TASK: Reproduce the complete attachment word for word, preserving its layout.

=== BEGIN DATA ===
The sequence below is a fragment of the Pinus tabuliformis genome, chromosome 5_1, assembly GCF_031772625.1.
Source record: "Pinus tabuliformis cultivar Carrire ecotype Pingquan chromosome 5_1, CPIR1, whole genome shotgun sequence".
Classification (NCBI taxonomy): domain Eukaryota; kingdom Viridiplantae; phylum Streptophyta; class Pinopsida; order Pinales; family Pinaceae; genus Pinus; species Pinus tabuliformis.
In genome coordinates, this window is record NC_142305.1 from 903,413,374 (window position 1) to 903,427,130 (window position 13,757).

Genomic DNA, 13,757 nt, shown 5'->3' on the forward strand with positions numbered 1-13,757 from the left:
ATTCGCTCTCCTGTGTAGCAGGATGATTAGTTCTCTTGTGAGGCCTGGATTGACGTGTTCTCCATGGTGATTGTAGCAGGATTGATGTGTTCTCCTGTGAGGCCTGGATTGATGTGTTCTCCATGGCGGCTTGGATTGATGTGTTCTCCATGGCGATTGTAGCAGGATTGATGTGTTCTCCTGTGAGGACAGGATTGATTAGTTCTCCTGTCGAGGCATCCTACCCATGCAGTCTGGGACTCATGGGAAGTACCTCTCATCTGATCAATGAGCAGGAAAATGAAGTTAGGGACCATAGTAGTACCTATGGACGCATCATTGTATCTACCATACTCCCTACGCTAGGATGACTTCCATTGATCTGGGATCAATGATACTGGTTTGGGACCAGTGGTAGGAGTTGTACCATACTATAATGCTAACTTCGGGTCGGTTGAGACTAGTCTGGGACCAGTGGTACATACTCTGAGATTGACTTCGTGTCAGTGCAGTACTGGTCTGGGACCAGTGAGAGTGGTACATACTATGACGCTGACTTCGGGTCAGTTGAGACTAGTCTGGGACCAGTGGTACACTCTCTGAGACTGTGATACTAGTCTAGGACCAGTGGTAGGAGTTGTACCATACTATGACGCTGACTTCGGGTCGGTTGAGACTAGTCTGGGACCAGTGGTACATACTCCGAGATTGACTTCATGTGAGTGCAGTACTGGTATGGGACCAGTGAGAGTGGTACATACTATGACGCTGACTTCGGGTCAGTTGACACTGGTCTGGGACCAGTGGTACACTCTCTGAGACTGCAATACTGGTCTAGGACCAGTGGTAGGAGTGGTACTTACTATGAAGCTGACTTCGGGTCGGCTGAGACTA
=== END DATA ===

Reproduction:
The sequence below is a fragment of the Pinus tabuliformis genome, chromosome 5_1, assembly GCF_031772625.1.
Source record: "Pinus tabuliformis cultivar Carrire ecotype Pingquan chromosome 5_1, CPIR1, whole genome shotgun sequence".
Classification (NCBI taxonomy): domain Eukaryota; kingdom Viridiplantae; phylum Streptophyta; class Pinopsida; order Pinales; family Pinaceae; genus Pinus; species Pinus tabuliformis.
In genome coordinates, this window is record NC_142305.1 from 903,413,374 (window position 1) to 903,427,130 (window position 13,757).

Genomic DNA, 13,757 nt, shown 5'->3' on the forward strand with positions numbered 1-13,757 from the left:
ATTCGCTCTCCTGTGTAGCAGGATGATTAGTTCTCTTGTGAGGCCTGGATTGACGTGTTCTCCATGGTGATTGTAGCAGGATTGATGTGTTCTCCTGTGAGGCCTGGATTGATGTGTTCTCCATGGCGGCTTGGATTGATGTGTTCTCCATGGCGATTGTAGCAGGATTGATGTGTTCTCCTGTGAGGACAGGATTGATTAGTTCTCCTGTCGAGGCATCCTACCCATGCAGTCTGGGACTCATGGGAAGTACCTCTCATCTGATCAATGAGCAGGAAAATGAAGTTAGGGACCATAGTAGTACCTATGGACGCATCATTGTATCTACCATACTCCCTACGCTAGGATGACTTCCATTGATCTGGGATCAATGATACTGGTTTGGGACCAGTGGTAGGAGTTGTACCATACTATAATGCTAACTTCGGGTCGGTTGAGACTAGTCTGGGACCAGTGGTACATACTCTGAGATTGACTTCGTGTCAGTGCAGTACTGGTCTGGGACCAGTGAGAGTGGTACATACTATGACGCTGACTTCGGGTCAGTTGAGACTAGTCTGGGACCAGTGGTACACTCTCTGAGACTGTGATACTAGTCTAGGACCAGTGGTAGGAGTTGTACCATACTATGACGCTGACTTCGGGTCGGTTGAGACTAGTCTGGGACCAGTGGTACATACTCCGAGATTGACTTCATGTGAGTGCAGTACTGGTATGGGACCAGTGAGAGTGGTACATACTATGACGCTGACTTCGGGTCAGTTGACACTGGTCTGGGACCAGTGGTACACTCTCTGAGACTGCAATACTGGTCTAGGACCAGTGGTAGGAGTGGTACTTACTATGAAGCTGACTTCGGGTCGGCTGAGACTA